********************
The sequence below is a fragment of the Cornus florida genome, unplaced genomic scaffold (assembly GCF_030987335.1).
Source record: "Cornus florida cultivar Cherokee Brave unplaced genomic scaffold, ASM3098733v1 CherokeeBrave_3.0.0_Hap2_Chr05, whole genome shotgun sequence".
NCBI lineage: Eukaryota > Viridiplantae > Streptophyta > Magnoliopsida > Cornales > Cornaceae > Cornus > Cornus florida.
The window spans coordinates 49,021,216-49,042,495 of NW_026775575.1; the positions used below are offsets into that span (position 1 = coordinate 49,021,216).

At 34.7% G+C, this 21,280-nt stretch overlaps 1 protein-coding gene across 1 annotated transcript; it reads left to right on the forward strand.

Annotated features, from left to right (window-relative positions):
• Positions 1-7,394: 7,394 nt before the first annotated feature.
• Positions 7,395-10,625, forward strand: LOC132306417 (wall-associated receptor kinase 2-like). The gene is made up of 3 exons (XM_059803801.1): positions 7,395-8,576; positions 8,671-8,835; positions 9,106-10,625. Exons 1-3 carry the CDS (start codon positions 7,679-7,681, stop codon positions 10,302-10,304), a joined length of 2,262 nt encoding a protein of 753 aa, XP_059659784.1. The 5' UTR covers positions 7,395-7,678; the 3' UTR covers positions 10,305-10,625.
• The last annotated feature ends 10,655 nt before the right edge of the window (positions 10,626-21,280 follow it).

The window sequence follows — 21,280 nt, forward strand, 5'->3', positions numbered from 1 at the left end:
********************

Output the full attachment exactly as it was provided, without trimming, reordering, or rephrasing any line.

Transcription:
The sequence below is a fragment of the Cornus florida genome, unplaced genomic scaffold (assembly GCF_030987335.1).
Source record: "Cornus florida cultivar Cherokee Brave unplaced genomic scaffold, ASM3098733v1 CherokeeBrave_3.0.0_Hap2_Chr05, whole genome shotgun sequence".
NCBI lineage: Eukaryota > Viridiplantae > Streptophyta > Magnoliopsida > Cornales > Cornaceae > Cornus > Cornus florida.
The window spans coordinates 49,021,216-49,042,495 of NW_026775575.1; the positions used below are offsets into that span (position 1 = coordinate 49,021,216).

At 34.7% G+C, this 21,280-nt stretch overlaps 1 protein-coding gene across 1 annotated transcript; it reads left to right on the forward strand.

Annotated features, from left to right (window-relative positions):
• Positions 1-7,394: 7,394 nt before the first annotated feature.
• Positions 7,395-10,625, forward strand: LOC132306417 (wall-associated receptor kinase 2-like). The gene is made up of 3 exons (XM_059803801.1): positions 7,395-8,576; positions 8,671-8,835; positions 9,106-10,625. Exons 1-3 carry the CDS (start codon positions 7,679-7,681, stop codon positions 10,302-10,304), a joined length of 2,262 nt encoding a protein of 753 aa, XP_059659784.1. The 5' UTR covers positions 7,395-7,678; the 3' UTR covers positions 10,305-10,625.
• The last annotated feature ends 10,655 nt before the right edge of the window (positions 10,626-21,280 follow it).

The window sequence follows — 21,280 nt, forward strand, 5'->3', positions numbered from 1 at the left end: